Sunday, July 29, 2012

Building a new Lucene postings format

As of 4.0 Lucene has switched to a new pluggable codec architecture, giving the application full control over the on-disk format of all index files. We have a nice collection of builtin codec components, and developers can create their own such as this recent example using a Redis back-end to hold updatable fields. This is an important change since it removes the previous sizable barriers to innovating on Lucene's index formats.

A codec is actually a collection of formats, one for each part of the index. For example, StoredFieldsFormat handles stored fields, NormsFormat handles norms, etc. There are eight formats in total, and a codec could simply be a new mix of pre-existing formats, or perhaps you create your own TermVectorsFormat and otherwise use all the formats from the Lucene40 codec, for example.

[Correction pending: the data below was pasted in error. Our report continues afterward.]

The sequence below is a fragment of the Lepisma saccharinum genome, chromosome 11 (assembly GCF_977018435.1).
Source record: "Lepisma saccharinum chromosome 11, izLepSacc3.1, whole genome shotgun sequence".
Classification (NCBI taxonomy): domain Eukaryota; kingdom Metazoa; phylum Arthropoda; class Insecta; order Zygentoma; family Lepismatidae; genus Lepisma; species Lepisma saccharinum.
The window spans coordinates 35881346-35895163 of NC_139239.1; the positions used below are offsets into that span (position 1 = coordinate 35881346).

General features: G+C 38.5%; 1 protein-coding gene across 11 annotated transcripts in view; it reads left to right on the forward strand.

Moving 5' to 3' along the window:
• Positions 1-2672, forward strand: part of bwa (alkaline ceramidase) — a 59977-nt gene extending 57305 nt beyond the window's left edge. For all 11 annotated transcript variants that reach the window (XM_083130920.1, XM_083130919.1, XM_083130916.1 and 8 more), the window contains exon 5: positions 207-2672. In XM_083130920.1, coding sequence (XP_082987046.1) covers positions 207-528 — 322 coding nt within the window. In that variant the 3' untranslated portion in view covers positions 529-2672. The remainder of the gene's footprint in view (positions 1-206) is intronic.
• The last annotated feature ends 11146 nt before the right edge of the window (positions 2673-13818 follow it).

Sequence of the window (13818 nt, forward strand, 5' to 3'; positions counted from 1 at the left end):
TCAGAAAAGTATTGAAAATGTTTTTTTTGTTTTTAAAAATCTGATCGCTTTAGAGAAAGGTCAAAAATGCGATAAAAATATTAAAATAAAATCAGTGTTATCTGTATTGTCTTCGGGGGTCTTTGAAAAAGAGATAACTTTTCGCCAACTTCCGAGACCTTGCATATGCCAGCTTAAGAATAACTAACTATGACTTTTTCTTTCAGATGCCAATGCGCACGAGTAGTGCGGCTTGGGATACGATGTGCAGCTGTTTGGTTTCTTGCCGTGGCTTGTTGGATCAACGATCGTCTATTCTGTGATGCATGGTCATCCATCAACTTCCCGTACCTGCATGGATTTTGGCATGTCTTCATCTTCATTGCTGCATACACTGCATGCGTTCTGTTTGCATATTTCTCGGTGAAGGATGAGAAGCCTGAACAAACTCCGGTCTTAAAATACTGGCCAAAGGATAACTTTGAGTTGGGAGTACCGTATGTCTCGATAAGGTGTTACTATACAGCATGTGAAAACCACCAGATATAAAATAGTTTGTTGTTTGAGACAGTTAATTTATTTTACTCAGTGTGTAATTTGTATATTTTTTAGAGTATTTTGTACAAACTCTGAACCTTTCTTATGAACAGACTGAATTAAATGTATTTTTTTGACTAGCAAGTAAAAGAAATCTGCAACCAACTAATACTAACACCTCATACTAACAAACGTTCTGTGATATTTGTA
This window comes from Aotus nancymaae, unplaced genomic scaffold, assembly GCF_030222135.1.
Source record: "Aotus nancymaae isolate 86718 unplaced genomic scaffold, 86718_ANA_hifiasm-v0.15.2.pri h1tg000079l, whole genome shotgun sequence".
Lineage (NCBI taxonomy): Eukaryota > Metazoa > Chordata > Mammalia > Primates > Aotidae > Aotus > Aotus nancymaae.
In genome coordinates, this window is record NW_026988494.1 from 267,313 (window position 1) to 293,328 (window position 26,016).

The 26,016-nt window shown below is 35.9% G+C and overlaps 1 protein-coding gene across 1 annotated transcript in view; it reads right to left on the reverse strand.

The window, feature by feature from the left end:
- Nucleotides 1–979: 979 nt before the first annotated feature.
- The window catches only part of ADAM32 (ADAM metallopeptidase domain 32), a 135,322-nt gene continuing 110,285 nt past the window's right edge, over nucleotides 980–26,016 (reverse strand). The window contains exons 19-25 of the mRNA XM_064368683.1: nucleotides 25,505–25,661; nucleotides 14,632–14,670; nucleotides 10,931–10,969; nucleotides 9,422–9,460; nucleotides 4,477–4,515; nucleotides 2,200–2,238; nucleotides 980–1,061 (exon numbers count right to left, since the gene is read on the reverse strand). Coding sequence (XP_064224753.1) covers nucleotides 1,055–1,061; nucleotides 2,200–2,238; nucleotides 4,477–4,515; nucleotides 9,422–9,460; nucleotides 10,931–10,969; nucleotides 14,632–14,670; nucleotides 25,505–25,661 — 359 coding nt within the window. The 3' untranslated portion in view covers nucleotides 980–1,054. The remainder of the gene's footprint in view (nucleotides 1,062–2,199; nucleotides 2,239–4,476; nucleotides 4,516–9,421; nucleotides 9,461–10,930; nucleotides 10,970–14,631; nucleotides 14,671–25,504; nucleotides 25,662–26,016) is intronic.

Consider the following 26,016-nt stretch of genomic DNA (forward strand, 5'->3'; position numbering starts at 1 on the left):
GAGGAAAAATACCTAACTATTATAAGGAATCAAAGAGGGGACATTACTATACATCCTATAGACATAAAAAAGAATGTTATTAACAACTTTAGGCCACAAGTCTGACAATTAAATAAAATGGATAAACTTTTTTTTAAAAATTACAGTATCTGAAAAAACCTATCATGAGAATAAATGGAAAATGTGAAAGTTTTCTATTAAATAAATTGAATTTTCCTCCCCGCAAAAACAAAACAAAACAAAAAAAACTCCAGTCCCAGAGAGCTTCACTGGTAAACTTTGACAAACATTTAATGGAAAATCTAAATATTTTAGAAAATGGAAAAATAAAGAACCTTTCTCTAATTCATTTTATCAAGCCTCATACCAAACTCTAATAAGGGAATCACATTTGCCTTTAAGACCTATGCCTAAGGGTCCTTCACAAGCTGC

The trickiest format to create is PostingsFormat, which provides read/write access to all postings (fields, terms, documents, frequencies, positions, offsets, payloads). Part of the challenge is that it has a large API surface area. But there are also complexities such as skipping, reuse, conditional use of different values in the enumeration (frequencies, positions, payloads, offsets), partial consumption of the enumeration, etc. These challenges unfortunately make it easy for bugs to sneak in, but an awesome way to ferret out all the bugs is to leverage Lucene's extensive randomized tests: run all tests with -Dtests.postingsformat=XXX (be sure to first register your new postings format). If your new postings format has a bug, tests will most likely fail.